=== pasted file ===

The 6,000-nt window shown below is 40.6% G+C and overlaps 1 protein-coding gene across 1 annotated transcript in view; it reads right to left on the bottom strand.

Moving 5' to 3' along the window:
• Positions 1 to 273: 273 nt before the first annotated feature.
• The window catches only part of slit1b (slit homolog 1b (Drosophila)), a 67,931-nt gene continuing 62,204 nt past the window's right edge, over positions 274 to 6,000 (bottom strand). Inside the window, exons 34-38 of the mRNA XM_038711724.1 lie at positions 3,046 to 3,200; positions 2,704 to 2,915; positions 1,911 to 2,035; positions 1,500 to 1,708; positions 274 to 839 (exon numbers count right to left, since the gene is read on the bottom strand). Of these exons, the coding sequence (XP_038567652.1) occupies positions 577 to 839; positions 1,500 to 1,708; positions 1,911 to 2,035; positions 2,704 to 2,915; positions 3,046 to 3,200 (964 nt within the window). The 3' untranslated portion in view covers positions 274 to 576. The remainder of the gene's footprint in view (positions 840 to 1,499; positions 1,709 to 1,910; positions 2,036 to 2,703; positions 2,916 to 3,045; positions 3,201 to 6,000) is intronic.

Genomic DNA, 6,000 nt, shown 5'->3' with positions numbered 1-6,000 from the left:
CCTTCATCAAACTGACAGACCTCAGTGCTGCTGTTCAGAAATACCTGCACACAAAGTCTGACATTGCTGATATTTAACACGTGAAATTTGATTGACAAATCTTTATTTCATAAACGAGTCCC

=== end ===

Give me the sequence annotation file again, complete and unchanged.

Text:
The 6,000-nt window shown below is 40.6% G+C and overlaps 1 protein-coding gene across 1 annotated transcript in view; it reads right to left on the bottom strand.

Moving 5' to 3' along the window:
• Positions 1 to 273: 273 nt before the first annotated feature.
• The window catches only part of slit1b (slit homolog 1b (Drosophila)), a 67,931-nt gene continuing 62,204 nt past the window's right edge, over positions 274 to 6,000 (bottom strand). Inside the window, exons 34-38 of the mRNA XM_038711724.1 lie at positions 3,046 to 3,200; positions 2,704 to 2,915; positions 1,911 to 2,035; positions 1,500 to 1,708; positions 274 to 839 (exon numbers count right to left, since the gene is read on the bottom strand). Of these exons, the coding sequence (XP_038567652.1) occupies positions 577 to 839; positions 1,500 to 1,708; positions 1,911 to 2,035; positions 2,704 to 2,915; positions 3,046 to 3,200 (964 nt within the window). The 3' untranslated portion in view covers positions 274 to 576. The remainder of the gene's footprint in view (positions 840 to 1,499; positions 1,709 to 1,910; positions 2,036 to 2,703; positions 2,916 to 3,045; positions 3,201 to 6,000) is intronic.

Genomic DNA, 6,000 nt, shown 5'->3' with positions numbered 1-6,000 from the left:
CCTTCATCAAACTGACAGACCTCAGTGCTGCTGTTCAGAAATACCTGCACACAAAGTCTGACATTGCTGATATTTAACACGTGAAATTTGATTGACAAATCTTTATTTCATAAACGAGTCCC